1. Your feelings are completely valid and relevant. Knowing how to respond and dealing with the outcome of the response is a battle many of us are continuously facing. Rev. Lavanhar addressed this in-depth in last Sunday’s service. Here’s the link if you’d like to hear more from him.

  3. I appreciate your comments. I think the violence from a few in the left shows that all human being, regardless of creed, are capable of twisting noble ideals into an excuse to hate and kill others.

  4. Andrew Donovan-Shead

    The Southern Poverty Law Center provides a student guide to coping with extremism. You can find it at this address,, and adapt it to your local situation. Here are the most important points from this publication:

    (1) “ABOVE ALL, AVOID CONFRONTATION WITH THE ALT-RIGHT SPEAKER AND SUPPORTERS. The alt-right thrives on hostility, and hate feeds on crowds. Video footage of an altercation will only provide cover for the speaker, who can claim to be a victim. As hard as it may be to resist yelling at alt-right speakers, do not confront them. Do not debate them. Do not resort to violence, in speech or deed. As this publication makes clear, there are many other ways to challenge the beliefs of this movement.”

    In any volatile public confrontation, you don’t know who are friends. There will be agents present who appear to be on your side, but who are there to provoke violence. You have no control over these wildcards.

    (2) “IF THE ALT-RIGHT APPEARS … [IN YOUR AREA], ORGANIZE A JOYFUL PROTEST AWAY FROM ITS EVENT. Make it a festival for diversity and tolerance. Have music, speeches and other entertainment. Use the Women’s March in Washington as a template. Publicize your event using social media, newspapers, radio, placards and fliers. Be creative in showing your distaste for the alt-right. You may also consider hosting a conference, vigil or forum. Ask groups routinely targeted by the alt-right to speak.”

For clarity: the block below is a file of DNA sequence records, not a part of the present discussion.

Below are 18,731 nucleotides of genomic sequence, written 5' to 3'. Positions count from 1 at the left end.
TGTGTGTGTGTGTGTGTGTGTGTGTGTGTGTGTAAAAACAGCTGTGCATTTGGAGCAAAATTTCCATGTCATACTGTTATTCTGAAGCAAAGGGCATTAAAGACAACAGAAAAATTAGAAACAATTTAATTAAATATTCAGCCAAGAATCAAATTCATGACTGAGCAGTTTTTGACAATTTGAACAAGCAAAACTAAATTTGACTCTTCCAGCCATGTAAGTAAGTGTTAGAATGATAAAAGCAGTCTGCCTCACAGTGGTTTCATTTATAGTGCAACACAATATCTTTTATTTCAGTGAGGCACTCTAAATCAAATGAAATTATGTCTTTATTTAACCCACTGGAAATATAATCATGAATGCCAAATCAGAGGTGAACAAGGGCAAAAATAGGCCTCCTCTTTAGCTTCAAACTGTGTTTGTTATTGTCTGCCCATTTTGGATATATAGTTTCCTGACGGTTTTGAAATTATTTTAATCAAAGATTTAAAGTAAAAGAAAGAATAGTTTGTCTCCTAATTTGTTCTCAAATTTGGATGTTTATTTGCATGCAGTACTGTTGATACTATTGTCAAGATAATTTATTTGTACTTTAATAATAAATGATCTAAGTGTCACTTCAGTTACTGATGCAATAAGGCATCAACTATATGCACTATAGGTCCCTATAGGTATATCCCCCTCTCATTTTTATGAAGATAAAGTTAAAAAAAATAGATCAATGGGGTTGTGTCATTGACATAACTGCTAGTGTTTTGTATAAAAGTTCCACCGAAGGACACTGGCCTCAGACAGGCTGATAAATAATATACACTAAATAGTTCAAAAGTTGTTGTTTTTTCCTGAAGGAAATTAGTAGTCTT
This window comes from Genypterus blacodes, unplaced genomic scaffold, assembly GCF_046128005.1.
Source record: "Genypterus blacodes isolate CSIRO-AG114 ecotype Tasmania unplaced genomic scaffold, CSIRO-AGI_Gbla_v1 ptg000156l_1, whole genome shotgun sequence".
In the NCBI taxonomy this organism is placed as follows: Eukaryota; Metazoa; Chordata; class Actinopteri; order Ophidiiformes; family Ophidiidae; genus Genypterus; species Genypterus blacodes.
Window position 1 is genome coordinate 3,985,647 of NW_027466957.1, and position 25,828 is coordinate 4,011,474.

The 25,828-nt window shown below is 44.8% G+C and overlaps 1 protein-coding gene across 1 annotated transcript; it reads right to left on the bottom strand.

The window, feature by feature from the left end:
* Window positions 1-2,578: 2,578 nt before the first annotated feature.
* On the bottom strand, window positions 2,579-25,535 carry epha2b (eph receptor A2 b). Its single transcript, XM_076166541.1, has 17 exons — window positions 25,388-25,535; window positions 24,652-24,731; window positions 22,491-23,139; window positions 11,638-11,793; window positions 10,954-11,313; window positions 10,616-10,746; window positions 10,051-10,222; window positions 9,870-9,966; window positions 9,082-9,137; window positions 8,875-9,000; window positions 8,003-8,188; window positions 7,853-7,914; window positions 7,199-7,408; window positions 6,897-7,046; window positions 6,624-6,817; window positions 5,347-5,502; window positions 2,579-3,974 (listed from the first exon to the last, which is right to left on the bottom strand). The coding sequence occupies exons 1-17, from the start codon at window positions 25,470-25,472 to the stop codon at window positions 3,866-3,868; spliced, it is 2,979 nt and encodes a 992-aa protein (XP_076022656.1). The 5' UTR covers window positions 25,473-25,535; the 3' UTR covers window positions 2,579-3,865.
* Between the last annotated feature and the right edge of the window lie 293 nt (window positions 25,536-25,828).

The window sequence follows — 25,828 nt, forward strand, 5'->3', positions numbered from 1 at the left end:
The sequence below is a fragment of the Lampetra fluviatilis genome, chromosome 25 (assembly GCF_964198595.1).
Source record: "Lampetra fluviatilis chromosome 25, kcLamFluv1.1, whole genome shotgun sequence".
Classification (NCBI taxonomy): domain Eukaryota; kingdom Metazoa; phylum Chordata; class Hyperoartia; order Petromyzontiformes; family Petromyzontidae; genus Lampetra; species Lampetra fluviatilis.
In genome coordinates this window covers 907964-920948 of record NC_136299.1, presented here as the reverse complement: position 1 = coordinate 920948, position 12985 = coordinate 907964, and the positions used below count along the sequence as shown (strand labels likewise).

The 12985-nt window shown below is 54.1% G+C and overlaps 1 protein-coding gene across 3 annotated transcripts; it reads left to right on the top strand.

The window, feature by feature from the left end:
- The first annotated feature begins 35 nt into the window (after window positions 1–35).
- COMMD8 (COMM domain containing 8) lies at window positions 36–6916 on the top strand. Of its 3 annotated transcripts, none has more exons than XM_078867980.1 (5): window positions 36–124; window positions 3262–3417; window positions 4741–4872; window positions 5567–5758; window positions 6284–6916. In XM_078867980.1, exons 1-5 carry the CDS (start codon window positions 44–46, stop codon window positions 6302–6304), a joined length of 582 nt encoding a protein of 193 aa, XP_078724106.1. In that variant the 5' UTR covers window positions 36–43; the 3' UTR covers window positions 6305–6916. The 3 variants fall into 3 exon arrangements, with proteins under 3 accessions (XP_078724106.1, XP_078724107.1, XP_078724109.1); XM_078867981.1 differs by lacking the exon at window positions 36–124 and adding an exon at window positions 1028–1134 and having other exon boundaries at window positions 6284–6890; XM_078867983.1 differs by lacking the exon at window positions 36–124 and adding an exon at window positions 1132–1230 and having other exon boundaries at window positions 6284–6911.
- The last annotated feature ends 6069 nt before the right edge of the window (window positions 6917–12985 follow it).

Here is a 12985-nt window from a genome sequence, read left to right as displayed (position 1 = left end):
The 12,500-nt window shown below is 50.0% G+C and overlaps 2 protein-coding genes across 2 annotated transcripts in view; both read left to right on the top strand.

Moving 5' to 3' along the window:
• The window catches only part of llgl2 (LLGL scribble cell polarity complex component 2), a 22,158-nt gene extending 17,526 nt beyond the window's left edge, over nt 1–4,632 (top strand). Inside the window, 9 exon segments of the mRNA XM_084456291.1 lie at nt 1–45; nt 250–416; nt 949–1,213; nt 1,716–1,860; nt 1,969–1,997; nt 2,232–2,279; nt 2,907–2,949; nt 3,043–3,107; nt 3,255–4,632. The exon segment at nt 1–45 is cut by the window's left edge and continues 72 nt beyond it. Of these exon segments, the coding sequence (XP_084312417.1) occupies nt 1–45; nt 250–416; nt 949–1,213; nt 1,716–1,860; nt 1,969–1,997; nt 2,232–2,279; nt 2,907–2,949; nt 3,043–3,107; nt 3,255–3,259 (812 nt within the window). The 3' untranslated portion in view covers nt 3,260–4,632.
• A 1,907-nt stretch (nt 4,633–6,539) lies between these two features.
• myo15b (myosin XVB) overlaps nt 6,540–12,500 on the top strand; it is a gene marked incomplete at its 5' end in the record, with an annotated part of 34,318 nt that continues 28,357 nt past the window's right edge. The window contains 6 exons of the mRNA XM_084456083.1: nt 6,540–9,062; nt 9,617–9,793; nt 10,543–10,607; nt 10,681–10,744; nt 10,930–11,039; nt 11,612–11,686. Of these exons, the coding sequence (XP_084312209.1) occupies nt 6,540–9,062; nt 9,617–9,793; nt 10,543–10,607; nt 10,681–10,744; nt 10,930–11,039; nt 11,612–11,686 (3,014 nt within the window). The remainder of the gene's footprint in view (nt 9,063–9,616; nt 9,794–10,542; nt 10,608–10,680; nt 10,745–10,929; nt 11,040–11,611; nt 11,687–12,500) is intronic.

(3) “CULTIVATE A COMMUNITY OPPOSED TO BIGOTRY. In addition to groups typically targeted by the movement, enlist support from other groups, such as political organizations, athletes, unions, faculty members and alumni. Hold strategy sessions with them and design an action plan. You will find that others will join you if you summon the courage to speak out against hate speech. The community you create will last long after the speech that brought you together.”

    (4) “… the most effective course of action is to deprive the … [alt-right] of the thing … [they want] most – a spectacle. [The] alt-right … know their cause is helped by news footage of large jeering crowds, heated confrontations and outright violence at their events. It allows them to play the victim and gives them a larger platform for their racist message. Denying … [the alt-right] of such a spectacle is the worst insult they can endure.”

    These are dangerous times that require courage and engagement by all peaceful, reasonable people who are “dedicated to fighting hate and bigotry and to seeking justice for the most vulnerable members of our society.”